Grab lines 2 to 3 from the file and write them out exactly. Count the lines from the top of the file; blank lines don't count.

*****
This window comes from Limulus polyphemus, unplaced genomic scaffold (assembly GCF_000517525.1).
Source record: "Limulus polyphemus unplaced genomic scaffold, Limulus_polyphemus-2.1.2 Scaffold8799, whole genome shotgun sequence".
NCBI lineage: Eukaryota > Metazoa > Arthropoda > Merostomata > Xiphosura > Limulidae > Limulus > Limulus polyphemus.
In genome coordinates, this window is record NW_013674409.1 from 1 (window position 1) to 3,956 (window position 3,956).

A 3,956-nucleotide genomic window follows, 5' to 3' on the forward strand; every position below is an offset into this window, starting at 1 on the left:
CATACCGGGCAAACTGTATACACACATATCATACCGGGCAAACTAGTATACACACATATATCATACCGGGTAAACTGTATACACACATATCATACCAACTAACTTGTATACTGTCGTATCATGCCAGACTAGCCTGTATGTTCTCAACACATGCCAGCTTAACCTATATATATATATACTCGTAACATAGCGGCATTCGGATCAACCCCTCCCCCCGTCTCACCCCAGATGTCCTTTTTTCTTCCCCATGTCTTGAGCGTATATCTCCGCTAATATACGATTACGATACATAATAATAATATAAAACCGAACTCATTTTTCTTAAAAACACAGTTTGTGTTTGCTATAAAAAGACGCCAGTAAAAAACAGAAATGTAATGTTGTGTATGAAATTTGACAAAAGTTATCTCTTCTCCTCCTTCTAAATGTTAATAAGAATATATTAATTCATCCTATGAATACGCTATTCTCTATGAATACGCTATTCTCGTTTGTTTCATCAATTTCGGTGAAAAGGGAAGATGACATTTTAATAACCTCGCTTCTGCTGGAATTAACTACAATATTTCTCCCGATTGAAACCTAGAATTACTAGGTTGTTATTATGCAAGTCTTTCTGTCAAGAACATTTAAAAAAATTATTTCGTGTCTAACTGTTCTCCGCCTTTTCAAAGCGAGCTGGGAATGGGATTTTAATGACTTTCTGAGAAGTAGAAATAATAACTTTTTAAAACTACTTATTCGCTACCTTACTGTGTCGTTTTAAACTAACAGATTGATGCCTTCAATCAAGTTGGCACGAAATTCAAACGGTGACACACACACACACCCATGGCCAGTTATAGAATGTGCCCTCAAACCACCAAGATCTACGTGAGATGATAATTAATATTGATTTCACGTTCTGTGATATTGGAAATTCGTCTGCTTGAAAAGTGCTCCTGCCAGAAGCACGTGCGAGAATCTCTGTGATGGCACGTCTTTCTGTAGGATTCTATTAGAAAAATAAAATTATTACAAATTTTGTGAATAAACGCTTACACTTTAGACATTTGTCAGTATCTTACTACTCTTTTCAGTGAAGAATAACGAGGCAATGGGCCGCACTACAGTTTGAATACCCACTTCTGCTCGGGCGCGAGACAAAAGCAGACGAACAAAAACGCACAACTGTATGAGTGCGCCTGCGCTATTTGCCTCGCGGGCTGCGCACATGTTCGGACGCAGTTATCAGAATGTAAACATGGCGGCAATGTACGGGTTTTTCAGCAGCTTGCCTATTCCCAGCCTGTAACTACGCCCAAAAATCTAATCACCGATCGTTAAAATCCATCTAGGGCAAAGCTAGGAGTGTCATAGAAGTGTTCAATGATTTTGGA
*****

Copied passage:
Source record: "Limulus polyphemus unplaced genomic scaffold, Limulus_polyphemus-2.1.2 Scaffold8799, whole genome shotgun sequence".
NCBI lineage: Eukaryota > Metazoa > Arthropoda > Merostomata > Xiphosura > Limulidae > Limulus > Limulus polyphemus.